Mechanized Harvesting in Hesse’s ONEforest pilot  

The University of Freiburg, together with Hessen Forst and Forstbetrieb Kaffenberger, conducted a field study in Hesse, one of the designated Case Study Regions under the ONEforest initiative. The focal point of the research was the forest district Homberg, home to a 95-year-old woodland predominantly featuring European beech (Fagus silvatica). This ancient stand also boasted a diverse mix of ash (Fraxinus excelsior), oak (Quercus spp.), sycamore maple (Acer pseudoplatanus), European larch (Larix decidua), and spruce (Picea abies).

The primary objective of the study was to assess the impact of a thinning operation, where approximately 40% of the annual volume increment was harvested. The rationale behind this intervention was to create more space for the upcoming tree generation and facilitate the growth of young trees. Traditionally, manual labor has been the method of choice for harvesting in deciduous forest stands, particularly among older tree populations. However, the inherent risks of accidents in such conditions prompted the exploration of mechanized alternatives.

Incorporating mechanized work, specifically utilizing a harvester, not only addressed safety concerns but also enhanced precision in directional felling, minimizing potential damages to the remaining stand. The study aimed to delve into the opportunities and challenges associated with the implementation of mechanized harvesting techniques in deciduous forest stands.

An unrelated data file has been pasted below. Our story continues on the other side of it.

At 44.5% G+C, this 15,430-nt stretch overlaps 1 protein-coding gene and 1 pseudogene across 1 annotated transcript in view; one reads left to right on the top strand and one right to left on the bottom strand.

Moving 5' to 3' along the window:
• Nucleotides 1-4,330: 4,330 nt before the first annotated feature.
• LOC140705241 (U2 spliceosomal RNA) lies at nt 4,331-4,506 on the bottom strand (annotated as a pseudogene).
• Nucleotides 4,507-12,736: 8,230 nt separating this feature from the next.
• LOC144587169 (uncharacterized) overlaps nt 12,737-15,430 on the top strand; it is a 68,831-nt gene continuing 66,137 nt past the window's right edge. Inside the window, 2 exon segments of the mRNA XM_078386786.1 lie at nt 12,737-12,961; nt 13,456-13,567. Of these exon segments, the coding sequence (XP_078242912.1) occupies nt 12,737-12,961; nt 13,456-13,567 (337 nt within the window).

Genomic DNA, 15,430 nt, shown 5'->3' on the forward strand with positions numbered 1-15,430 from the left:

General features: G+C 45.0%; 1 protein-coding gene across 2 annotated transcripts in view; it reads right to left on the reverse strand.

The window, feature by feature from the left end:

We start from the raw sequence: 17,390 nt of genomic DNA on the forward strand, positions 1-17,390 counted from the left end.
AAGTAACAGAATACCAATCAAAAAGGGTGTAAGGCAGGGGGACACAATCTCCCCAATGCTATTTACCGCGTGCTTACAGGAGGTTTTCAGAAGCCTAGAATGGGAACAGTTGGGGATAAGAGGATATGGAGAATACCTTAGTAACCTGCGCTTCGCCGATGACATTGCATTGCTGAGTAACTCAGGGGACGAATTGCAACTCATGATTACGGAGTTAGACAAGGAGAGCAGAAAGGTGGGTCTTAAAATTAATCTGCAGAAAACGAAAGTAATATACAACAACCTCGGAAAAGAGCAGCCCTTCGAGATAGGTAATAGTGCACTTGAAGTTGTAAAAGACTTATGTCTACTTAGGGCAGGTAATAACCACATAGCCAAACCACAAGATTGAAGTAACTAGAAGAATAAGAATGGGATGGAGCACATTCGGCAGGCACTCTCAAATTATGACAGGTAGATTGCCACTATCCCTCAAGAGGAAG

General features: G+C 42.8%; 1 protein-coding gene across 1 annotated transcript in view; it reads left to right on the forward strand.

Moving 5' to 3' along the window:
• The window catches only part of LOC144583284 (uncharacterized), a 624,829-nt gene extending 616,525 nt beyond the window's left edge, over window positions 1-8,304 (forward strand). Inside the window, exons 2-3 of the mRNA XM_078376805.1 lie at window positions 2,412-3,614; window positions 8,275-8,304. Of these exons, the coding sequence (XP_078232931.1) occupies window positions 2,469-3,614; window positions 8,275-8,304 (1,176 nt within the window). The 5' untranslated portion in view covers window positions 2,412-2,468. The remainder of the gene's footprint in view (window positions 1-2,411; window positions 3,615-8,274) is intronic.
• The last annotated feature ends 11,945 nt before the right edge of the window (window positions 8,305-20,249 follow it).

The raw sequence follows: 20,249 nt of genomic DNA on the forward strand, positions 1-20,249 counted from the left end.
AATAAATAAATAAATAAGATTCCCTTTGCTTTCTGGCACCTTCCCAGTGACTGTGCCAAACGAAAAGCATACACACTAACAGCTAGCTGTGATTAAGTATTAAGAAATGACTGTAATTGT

The harvester used in the study featured a specially designed head intended to increase overall yield by optimizing harvested volume from standing tree volume. Additionally, the equipment aimed to improve work productivity and enhance resource efficiency through reduced fuel consumption. To thoroughly evaluate the machine's performance, the researchers conducted an elementary time study and analyzed machine protocols using the StanForD methodology. This dual approach provided a nuanced understanding of the efficiency, productivity, and resource utilization aspects of mechanized harvesting in deciduous forest environments.


Mixed forest stand with dominating European beech before thinning (by Julian Burger). 


Forest stand before thinning with marked future crop tree (red dot) and trees to be harvested (red diagonal slash) (by Benjamin Engler).


Studied harvester head Waratah H415 HD (by Julian Burger).

Processed logs and harvester (by Julian Burger).


Team of the University of Freiburg, Chair of Forest Operations, from left to right: Leon Schmidt, Julian Burger, Gwendolin Hartmann, missing Benjamin Engler (by Julian Burger).